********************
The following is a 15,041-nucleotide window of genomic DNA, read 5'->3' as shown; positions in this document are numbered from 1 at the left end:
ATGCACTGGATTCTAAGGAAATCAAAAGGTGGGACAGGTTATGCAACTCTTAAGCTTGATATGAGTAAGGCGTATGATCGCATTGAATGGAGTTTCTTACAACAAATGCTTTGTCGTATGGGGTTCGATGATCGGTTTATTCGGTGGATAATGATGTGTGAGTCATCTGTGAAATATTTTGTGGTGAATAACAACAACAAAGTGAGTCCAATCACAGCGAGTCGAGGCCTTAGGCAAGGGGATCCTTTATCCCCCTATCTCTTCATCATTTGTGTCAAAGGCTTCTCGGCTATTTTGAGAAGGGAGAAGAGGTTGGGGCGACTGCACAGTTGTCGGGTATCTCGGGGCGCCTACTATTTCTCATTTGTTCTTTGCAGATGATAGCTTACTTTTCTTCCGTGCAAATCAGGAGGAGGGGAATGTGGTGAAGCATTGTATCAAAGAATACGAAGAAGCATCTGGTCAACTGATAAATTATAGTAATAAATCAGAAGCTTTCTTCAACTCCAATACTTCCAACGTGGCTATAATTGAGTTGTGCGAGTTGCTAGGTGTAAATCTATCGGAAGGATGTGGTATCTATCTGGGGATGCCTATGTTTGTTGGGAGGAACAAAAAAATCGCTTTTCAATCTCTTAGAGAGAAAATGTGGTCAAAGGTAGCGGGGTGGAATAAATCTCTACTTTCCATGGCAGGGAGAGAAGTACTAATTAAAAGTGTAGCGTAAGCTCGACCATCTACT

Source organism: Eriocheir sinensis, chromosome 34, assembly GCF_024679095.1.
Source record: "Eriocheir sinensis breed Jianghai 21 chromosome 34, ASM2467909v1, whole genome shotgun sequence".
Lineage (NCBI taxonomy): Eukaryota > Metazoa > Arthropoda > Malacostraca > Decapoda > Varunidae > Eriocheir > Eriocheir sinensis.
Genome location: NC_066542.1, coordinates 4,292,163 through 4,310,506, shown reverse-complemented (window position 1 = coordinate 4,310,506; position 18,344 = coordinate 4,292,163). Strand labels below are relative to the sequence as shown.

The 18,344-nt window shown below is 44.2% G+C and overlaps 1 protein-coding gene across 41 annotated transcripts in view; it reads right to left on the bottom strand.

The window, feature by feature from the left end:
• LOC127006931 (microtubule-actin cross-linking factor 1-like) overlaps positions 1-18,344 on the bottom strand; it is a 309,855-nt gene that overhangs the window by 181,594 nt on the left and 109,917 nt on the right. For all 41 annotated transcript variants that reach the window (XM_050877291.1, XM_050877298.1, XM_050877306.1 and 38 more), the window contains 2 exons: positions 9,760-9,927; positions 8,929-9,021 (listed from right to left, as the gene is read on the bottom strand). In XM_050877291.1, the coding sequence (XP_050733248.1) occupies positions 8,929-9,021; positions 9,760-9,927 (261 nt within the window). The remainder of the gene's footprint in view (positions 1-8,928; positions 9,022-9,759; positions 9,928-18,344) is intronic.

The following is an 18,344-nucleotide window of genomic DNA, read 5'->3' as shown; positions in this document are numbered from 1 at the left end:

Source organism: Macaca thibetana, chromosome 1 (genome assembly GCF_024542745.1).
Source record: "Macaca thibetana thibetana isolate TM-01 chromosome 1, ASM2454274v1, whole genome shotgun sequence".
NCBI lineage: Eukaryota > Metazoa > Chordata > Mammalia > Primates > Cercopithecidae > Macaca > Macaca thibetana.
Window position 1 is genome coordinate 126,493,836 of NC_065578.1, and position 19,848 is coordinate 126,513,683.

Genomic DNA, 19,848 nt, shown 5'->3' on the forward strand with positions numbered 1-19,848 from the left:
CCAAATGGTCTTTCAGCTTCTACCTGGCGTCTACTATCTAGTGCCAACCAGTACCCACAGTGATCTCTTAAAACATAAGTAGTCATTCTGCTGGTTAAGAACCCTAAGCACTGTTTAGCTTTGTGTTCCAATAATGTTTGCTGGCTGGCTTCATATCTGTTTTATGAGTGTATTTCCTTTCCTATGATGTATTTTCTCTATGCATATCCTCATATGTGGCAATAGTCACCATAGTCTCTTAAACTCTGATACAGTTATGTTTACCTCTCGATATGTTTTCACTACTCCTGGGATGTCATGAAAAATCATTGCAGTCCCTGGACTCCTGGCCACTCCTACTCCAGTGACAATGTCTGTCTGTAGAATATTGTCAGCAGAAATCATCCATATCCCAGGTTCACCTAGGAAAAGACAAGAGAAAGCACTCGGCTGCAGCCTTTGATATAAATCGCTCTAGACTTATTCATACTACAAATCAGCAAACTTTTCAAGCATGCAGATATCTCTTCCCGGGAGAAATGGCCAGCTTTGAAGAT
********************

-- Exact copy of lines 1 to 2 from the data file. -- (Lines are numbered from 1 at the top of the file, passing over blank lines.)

The following is a 15,041-nucleotide window of genomic DNA, read 5'->3' as shown; positions in this document are numbered from 1 at the left end:
ATGCACTGGATTCTAAGGAAATCAAAAGGTGGGACAGGTTATGCAACTCTTAAGCTTGATATGAGTAAGGCGTATGATCGCATTGAATGGAGTTTCTTACAACAAATGCTTTGTCGTATGGGGTTCGATGATCGGTTTATTCGGTGGATAATGATGTGTGAGTCATCTGTGAAATATTTTGTGGTGAATAACAACAACAAAGTGAGTCCAATCACAGCGAGTCGAGGCCTTAGGCAAGGGGATCCTTTATCCCCCTATCTCTTCATCATTTGTGTCAAAGGCTTCTCGGCTATTTTGAGAAGGGAGAAGAGGTTGGGGCGACTGCACAGTTGTCGGGTATCTCGGGGCGCCTACTATTTCTCATTTGTTCTTTGCAGATGATAGCTTACTTTTCTTCCGTGCAAATCAGGAGGAGGGGAATGTGGTGAAGCATTGTATCAAAGAATACGAAGAAGCATCTGGTCAACTGATAAATTATAGTAATAAATCAGAAGCTTTCTTCAACTCCAATACTTCCAACGTGGCTATAATTGAGTTGTGCGAGTTGCTAGGTGTAAATCTATCGGAAGGATGTGGTATCTATCTGGGGATGCCTATGTTTGTTGGGAGGAACAAAAAAATCGCTTTTCAATCTCTTAGAGAGAAAATGTGGTCAAAGGTAGCGGGGTGGAATAAATCTCTACTTTCCATGGCAGGGAGAGAAGTACTAATTAAAAGTGTAGCGTAAGCTCGACCATCTACT